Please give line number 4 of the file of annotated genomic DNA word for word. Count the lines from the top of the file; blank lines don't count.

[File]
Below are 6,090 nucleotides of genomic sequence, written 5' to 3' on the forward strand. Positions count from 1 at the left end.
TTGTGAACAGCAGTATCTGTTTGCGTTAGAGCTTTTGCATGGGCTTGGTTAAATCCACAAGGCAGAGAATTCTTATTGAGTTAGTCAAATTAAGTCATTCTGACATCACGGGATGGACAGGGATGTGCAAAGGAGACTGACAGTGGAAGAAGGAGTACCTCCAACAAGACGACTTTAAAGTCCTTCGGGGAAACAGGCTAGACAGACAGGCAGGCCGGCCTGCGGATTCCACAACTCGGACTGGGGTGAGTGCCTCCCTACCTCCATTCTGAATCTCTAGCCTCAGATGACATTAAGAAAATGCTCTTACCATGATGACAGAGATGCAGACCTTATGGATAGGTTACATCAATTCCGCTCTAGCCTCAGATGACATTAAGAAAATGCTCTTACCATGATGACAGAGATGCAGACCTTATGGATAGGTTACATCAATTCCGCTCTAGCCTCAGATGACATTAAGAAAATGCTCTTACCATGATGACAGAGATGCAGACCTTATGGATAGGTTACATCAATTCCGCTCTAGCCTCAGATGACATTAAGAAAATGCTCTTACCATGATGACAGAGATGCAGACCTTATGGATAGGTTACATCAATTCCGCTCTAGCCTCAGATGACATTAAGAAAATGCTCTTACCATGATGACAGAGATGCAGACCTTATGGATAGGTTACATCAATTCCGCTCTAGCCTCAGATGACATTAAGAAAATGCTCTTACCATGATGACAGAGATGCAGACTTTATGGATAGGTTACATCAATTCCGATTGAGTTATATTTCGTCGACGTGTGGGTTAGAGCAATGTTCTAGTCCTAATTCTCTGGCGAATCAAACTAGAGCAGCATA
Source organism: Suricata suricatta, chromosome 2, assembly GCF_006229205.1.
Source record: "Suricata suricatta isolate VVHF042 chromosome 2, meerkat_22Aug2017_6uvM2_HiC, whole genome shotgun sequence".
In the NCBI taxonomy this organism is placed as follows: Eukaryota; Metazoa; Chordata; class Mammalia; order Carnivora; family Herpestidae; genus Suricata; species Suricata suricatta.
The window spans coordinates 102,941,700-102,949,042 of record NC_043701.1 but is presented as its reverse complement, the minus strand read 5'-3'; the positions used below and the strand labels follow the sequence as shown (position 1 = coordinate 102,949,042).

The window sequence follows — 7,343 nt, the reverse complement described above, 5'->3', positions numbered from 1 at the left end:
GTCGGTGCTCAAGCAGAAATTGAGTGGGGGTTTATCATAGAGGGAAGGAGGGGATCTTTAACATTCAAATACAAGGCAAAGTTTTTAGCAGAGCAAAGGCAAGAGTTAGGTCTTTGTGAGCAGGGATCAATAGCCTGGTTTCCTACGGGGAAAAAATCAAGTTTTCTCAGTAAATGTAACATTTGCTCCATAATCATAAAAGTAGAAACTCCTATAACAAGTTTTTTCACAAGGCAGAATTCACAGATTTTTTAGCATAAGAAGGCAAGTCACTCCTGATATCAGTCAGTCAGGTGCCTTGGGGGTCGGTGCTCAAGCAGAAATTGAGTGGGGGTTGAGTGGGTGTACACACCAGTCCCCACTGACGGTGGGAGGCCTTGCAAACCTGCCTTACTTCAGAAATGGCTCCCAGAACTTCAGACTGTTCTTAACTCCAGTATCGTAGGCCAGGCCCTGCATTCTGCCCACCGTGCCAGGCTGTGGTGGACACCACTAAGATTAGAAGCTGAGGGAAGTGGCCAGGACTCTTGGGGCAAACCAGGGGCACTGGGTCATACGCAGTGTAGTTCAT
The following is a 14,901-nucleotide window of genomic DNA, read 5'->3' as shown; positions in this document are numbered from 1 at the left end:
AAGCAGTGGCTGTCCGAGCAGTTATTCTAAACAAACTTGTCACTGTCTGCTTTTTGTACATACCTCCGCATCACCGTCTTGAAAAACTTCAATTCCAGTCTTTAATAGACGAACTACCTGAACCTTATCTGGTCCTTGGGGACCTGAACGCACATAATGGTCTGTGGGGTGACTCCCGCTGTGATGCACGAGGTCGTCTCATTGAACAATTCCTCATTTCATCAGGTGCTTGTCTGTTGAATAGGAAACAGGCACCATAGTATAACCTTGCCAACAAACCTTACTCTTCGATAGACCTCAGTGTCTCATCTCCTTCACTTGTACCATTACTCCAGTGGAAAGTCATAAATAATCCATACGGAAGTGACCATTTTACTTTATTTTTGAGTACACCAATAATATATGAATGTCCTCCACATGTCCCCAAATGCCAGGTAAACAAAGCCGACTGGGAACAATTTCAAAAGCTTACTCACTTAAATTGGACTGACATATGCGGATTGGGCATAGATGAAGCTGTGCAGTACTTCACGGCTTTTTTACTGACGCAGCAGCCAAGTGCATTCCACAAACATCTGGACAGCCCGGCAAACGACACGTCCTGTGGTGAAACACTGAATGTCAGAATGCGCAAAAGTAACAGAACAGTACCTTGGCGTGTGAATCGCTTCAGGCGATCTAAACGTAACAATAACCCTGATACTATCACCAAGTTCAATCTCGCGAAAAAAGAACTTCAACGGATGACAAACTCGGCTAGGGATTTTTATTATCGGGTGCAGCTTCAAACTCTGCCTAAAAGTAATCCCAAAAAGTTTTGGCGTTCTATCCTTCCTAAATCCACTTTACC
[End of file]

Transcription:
Source record: "Suricata suricatta isolate VVHF042 chromosome 2, meerkat_22Aug2017_6uvM2_HiC, whole genome shotgun sequence".